Wartime rations – Day Two

The one thing I’m learning really quickly is that with such a limited ration of protein available, you definitely need to be organised to eat a wartime diet!  Not like these days when you just dip into your freezer and nuke dinner on a whim.

Today’s breakfast and lunch were much as yesterday, so no pictures for those.  However, I did add some chips/fries to my lunch as I met with a friend to go to a movie (the pictures!) this afternoon and knew I wouldn’t be home till late.

Dinner was supposed to be Woolton Pie – a dish created during the war – but wouldn’t you know it, I didn’t have the right veggies in.  So, it was soup from yesterday, followed by cottage pie and cauliflower with parsley sauce.  It looks a bit pallid in the picture, but tasted good, so with plenty pie left over for tomorrow, I’ll need to come up with more colourful vegetables to make it look a little more appetising.

cottage pie

Some conflicting memories of a particular wartime experience now, and for the fiction writers out there, an important lesson in age appropriate characterization.

Although they spent most of the war in the countryside, my Mum, Anne (who was 12 years younger than my mother) and my brother were in Glasgow during the Clydebank Blitz.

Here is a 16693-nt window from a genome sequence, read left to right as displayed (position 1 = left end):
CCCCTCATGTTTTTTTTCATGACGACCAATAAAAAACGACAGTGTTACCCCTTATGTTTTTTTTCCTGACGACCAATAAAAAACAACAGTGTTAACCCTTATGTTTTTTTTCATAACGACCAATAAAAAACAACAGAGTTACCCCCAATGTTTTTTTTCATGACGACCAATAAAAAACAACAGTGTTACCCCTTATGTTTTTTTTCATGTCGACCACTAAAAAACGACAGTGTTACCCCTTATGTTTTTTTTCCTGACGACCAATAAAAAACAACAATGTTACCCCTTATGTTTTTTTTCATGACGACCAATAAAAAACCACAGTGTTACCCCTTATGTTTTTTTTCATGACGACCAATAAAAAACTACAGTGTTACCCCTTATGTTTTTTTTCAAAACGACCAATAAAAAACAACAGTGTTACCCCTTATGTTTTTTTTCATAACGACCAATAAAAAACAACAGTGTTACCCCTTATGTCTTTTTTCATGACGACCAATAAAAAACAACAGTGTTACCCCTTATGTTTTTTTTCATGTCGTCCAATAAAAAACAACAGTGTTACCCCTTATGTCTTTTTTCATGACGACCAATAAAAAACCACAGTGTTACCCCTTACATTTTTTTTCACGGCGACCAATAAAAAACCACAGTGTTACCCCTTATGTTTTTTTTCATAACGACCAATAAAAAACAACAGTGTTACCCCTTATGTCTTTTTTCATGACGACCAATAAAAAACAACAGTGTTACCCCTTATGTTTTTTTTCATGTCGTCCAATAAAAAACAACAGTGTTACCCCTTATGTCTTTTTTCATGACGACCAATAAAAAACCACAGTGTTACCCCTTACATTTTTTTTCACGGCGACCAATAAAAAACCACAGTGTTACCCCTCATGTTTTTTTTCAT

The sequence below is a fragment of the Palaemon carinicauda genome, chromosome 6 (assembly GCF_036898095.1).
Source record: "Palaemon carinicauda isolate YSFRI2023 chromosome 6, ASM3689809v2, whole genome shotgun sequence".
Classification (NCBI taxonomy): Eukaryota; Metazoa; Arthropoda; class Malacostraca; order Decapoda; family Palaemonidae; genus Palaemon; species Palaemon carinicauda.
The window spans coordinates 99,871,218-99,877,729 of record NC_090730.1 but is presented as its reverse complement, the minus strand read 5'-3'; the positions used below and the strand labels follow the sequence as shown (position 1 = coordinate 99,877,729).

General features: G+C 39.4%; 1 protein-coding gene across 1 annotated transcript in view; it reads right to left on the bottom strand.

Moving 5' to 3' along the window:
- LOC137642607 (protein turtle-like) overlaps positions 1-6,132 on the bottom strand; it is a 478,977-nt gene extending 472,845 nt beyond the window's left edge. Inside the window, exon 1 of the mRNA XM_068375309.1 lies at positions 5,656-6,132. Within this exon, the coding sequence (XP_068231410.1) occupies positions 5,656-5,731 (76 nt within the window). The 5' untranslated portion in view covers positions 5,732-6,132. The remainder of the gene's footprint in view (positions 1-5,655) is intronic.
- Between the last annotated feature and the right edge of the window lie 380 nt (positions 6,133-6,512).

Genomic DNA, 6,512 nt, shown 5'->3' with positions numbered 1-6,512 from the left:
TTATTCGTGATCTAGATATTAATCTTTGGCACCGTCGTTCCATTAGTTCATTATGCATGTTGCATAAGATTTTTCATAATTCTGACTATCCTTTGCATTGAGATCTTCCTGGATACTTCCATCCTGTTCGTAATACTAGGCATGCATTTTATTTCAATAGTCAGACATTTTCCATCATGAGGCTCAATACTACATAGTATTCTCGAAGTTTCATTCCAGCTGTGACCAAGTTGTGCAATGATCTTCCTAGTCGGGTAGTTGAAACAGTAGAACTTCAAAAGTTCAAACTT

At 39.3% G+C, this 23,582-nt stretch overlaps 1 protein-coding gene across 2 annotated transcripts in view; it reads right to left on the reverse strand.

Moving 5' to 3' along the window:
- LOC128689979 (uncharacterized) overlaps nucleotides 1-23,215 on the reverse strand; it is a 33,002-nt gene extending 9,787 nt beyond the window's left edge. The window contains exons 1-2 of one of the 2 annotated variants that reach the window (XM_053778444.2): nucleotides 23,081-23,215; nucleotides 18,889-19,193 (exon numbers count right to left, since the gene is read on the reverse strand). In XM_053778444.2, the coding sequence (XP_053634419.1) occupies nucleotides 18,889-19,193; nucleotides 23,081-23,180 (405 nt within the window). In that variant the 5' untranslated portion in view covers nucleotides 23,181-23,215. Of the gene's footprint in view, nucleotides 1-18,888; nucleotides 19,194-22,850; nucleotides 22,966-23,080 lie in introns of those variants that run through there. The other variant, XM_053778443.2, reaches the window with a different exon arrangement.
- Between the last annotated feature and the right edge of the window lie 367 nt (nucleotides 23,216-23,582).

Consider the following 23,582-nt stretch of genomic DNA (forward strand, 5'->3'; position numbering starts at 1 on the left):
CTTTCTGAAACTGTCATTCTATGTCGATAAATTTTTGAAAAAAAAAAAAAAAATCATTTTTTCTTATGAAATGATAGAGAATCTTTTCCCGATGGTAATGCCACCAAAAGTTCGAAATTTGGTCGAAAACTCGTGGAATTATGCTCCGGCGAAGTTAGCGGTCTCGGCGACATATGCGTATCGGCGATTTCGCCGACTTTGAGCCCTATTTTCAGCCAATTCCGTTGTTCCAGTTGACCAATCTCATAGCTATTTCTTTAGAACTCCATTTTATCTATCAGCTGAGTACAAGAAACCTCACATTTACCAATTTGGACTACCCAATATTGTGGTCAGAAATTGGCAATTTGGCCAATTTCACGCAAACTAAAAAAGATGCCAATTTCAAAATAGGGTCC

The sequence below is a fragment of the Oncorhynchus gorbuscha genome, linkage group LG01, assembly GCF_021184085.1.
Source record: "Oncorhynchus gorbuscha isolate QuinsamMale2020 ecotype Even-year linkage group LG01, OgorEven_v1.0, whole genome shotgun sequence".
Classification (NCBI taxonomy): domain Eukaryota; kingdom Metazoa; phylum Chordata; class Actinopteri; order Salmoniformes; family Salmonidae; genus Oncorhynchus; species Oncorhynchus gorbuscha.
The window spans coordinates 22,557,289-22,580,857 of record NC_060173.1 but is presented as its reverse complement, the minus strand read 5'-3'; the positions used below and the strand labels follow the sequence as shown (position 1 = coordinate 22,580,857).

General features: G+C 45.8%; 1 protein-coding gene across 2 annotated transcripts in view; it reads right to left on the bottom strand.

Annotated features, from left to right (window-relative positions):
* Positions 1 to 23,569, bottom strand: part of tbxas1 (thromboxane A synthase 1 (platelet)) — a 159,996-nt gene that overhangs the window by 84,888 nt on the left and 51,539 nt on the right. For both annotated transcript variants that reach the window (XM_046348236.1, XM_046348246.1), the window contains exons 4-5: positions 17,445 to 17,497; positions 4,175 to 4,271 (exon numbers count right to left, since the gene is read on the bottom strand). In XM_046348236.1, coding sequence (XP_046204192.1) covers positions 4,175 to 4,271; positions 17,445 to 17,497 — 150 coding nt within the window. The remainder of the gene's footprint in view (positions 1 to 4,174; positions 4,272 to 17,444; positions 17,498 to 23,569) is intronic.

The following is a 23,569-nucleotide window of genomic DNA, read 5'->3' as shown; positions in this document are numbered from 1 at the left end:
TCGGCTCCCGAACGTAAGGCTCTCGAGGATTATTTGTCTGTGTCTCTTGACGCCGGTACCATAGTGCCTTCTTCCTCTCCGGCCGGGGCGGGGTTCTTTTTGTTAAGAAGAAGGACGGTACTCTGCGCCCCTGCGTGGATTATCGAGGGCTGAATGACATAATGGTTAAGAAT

According to Wikipedia, over two nights, 528 people died, 617 were seriously injured and hundreds more injured by blast debris.  Out of approximately 12,000 houses, only 7 remained undamaged, with 4,000 completely destroyed and 4,500 severely damaged.  Over 35,000 people were made homeless.

My grandparents lived in a flat in Byres Road.  During those horrific raids, my grandmother pulled all the mattresses into the hallway – well away from the windows – for the family to sleep on.  If they were going to be killed, Mum said, they were going to die together.  It always brings me to the verge of tears when I think of that; my grandmother facing the possible loss of her whole family and my mum being unable to protect her infant son.  I can’t imagine the horror.

That’s an adult account of that experience.  Now here’s Anne’s .

A couple of years ago I was invited by the local junior school to talk to groups of children about wartime, and got many, probably enforced, thank you letters from them.  From these it was obvious that the bit they liked was when I confessed that during the Clydebank Blitzes (I was about 11/12) we had all gathered in the ‘safest’ place in the house but I several times made an excuse to go to the bathroom so that I could see the searchlights and the glow of the fires.

Oh, the wondrous resilience and fearlessness of youth!

If you have any stories of the war, I would love to hear them.